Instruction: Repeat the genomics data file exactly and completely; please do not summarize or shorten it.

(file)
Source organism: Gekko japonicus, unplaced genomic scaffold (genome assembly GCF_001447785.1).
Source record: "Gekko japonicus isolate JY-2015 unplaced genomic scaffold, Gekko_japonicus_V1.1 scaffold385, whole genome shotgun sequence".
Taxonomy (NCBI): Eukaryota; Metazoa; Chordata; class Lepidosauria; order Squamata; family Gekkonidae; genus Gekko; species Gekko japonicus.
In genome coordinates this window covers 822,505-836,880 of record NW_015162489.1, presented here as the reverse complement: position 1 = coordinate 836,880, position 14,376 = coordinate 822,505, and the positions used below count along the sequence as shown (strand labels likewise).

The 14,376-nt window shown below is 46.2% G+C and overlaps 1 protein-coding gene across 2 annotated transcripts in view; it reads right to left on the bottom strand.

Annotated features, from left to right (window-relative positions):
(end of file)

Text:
Source organism: Gekko japonicus, unplaced genomic scaffold (genome assembly GCF_001447785.1).
Source record: "Gekko japonicus isolate JY-2015 unplaced genomic scaffold, Gekko_japonicus_V1.1 scaffold385, whole genome shotgun sequence".
Taxonomy (NCBI): Eukaryota; Metazoa; Chordata; class Lepidosauria; order Squamata; family Gekkonidae; genus Gekko; species Gekko japonicus.
In genome coordinates this window covers 822,505-836,880 of record NW_015162489.1, presented here as the reverse complement: position 1 = coordinate 836,880, position 14,376 = coordinate 822,505, and the positions used below count along the sequence as shown (strand labels likewise).

The 14,376-nt window shown below is 46.2% G+C and overlaps 1 protein-coding gene across 2 annotated transcripts in view; it reads right to left on the bottom strand.

Annotated features, from left to right (window-relative positions):